Please don't read this and think I actively avoided diagnosis. The truth is, had I been more certain years ago I would have investigated it then, but I could not see the wood for the trees. I could not marry autism and my own presentation, for no other reason than I could not truly see myself. I dismissed things I did as being "Laura-ism's" . I owned my own personality as unique, but did not see the bigger picture. I also masked so heavily that it took some time to properly find the real me. My family and firm friends know the real me, and there is no act when I am in their company, but historically I have been somewhat of a chameleon. I change and alter my persona to suit the setting, I match my clothes to those around me or my perceived notions of their expectations, rather than my own mood or taste. I even absorb the accents and intonation of others at times. Professionally, I appear confident and am capable of speaking in front of large crowds for long periods. In truth, it is my comfort zone, for I am standing in front of people who have come to listen to me discuss my special interests; autism and social skills. I am like a child engaged in a monologue about dinosaurs, in my element. When I host events, often for hundreds of people, I play a role. I have lists of lists to keep me afloat, cue cards of things to be said, a plastered on smile and several mental checklists. I revel in the process of organisation and have realised I most like to plan, so as not to be left out.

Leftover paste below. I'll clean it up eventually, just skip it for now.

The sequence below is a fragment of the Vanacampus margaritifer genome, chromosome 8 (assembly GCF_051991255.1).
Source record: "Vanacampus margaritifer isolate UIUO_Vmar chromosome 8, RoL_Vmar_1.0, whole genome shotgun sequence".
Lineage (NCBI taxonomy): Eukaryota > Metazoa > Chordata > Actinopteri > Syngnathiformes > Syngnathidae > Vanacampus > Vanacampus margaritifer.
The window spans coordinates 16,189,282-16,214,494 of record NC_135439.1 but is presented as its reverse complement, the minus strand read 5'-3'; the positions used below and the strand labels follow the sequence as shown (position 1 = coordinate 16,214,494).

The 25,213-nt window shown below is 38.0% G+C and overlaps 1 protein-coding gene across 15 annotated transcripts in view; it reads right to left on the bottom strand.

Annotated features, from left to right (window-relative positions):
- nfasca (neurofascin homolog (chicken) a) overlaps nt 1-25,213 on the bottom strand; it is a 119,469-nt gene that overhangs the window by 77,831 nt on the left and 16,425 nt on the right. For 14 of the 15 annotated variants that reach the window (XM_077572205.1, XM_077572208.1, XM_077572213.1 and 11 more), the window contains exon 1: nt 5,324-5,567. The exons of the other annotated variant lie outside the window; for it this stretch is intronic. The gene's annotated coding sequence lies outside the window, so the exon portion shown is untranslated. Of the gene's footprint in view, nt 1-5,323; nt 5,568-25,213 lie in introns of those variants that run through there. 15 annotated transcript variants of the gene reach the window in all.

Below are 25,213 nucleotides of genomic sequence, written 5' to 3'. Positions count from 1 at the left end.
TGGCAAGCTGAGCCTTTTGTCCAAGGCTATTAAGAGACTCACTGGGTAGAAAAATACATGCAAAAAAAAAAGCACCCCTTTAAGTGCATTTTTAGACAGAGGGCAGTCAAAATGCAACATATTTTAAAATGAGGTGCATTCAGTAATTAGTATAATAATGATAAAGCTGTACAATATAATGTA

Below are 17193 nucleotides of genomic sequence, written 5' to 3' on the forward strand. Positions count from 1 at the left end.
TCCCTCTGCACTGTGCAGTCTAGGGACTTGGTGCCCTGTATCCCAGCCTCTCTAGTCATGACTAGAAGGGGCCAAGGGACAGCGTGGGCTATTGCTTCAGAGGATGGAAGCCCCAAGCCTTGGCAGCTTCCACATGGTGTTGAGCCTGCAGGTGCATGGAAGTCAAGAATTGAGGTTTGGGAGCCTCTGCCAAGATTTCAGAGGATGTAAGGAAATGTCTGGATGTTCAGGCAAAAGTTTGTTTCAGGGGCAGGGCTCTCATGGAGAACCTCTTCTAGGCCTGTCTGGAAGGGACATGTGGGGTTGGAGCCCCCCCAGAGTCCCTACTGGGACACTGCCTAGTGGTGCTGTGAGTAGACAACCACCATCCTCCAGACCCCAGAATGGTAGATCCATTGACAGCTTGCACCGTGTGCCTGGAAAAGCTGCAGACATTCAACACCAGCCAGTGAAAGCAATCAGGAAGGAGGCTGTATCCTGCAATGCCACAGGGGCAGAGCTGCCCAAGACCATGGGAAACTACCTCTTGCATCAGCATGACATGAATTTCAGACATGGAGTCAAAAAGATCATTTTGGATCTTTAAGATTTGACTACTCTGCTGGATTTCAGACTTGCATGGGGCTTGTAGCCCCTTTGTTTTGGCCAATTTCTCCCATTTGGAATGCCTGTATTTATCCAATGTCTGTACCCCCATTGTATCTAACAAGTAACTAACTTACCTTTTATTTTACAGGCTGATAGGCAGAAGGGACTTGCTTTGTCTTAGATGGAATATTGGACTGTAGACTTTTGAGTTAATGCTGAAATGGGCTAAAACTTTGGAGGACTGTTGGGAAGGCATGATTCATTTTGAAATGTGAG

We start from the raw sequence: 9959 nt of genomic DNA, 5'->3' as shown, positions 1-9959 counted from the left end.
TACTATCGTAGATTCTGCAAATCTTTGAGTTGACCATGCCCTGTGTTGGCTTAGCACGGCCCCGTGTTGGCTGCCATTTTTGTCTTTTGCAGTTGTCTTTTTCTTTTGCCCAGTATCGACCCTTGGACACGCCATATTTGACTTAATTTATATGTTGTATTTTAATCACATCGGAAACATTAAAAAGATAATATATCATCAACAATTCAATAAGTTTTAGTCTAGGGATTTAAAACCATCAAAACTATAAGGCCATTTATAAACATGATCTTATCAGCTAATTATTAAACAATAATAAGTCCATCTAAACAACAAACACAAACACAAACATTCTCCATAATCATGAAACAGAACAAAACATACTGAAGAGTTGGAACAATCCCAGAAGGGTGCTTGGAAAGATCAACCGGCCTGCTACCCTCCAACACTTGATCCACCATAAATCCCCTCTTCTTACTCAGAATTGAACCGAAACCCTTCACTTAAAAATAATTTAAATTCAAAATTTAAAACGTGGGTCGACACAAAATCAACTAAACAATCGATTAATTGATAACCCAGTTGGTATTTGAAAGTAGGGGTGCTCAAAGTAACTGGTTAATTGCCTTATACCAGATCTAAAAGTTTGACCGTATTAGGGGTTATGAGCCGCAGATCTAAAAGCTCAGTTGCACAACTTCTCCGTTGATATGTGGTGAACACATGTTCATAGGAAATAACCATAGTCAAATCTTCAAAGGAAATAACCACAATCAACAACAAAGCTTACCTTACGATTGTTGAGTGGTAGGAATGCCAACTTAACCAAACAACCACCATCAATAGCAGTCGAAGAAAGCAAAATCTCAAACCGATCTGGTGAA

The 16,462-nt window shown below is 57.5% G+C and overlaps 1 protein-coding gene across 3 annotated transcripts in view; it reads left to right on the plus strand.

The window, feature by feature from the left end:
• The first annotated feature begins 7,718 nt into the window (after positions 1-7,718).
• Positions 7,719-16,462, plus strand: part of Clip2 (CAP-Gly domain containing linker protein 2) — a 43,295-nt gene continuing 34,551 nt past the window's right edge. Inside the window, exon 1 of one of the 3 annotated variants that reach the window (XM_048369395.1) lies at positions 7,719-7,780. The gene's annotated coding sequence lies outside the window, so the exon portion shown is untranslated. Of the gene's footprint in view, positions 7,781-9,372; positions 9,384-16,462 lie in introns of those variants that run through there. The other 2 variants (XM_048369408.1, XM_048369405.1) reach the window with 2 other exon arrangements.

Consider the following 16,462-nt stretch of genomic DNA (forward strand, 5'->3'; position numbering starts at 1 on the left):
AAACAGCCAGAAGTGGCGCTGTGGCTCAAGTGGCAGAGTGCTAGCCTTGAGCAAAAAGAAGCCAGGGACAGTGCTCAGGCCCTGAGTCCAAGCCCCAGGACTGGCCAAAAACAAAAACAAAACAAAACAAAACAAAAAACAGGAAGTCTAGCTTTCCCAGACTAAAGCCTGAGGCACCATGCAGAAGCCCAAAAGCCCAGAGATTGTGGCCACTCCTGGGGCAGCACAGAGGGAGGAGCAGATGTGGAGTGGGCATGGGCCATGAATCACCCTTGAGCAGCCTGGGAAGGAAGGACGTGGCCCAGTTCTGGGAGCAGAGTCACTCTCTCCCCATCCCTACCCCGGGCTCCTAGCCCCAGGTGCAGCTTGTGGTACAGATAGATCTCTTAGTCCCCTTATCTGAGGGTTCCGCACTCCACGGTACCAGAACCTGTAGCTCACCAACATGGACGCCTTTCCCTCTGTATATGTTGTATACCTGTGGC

Those who can do, do, those who cannot, teach. I had heard this saying years ago, and it it only now that it makes sense to me. The year I spent researching and studying social skills brought more than a successful programme, it brought me the skills I was lacking, and the comprehension of the "why" people did the things they did. I have had many special interests over the years, they change often, but autism and social skills were the one that stuck. Most people read fiction on honeymoon, I read Steve Silberman's, Neurotribes. I can talk for hours about intricacies of social exchanges, I revel in the small details and the cause and effect of the different aspects of reciprocal interactions. It is no coincidence that the friendships that I count as being my strongest, were forged post 2008. Until then, I experienced what Jennifer Cooke coined "era's of friendship", falling into and out of friendships as if they were fashion trends, dismissed as seasons changed. Post 2008, I knew what my responsibilities were in relationships, I understood the need for reciprocity in conversation, and I had learned the importance of listening rather than speaking. I finally understood the "others" in my life, and my life was richer for it.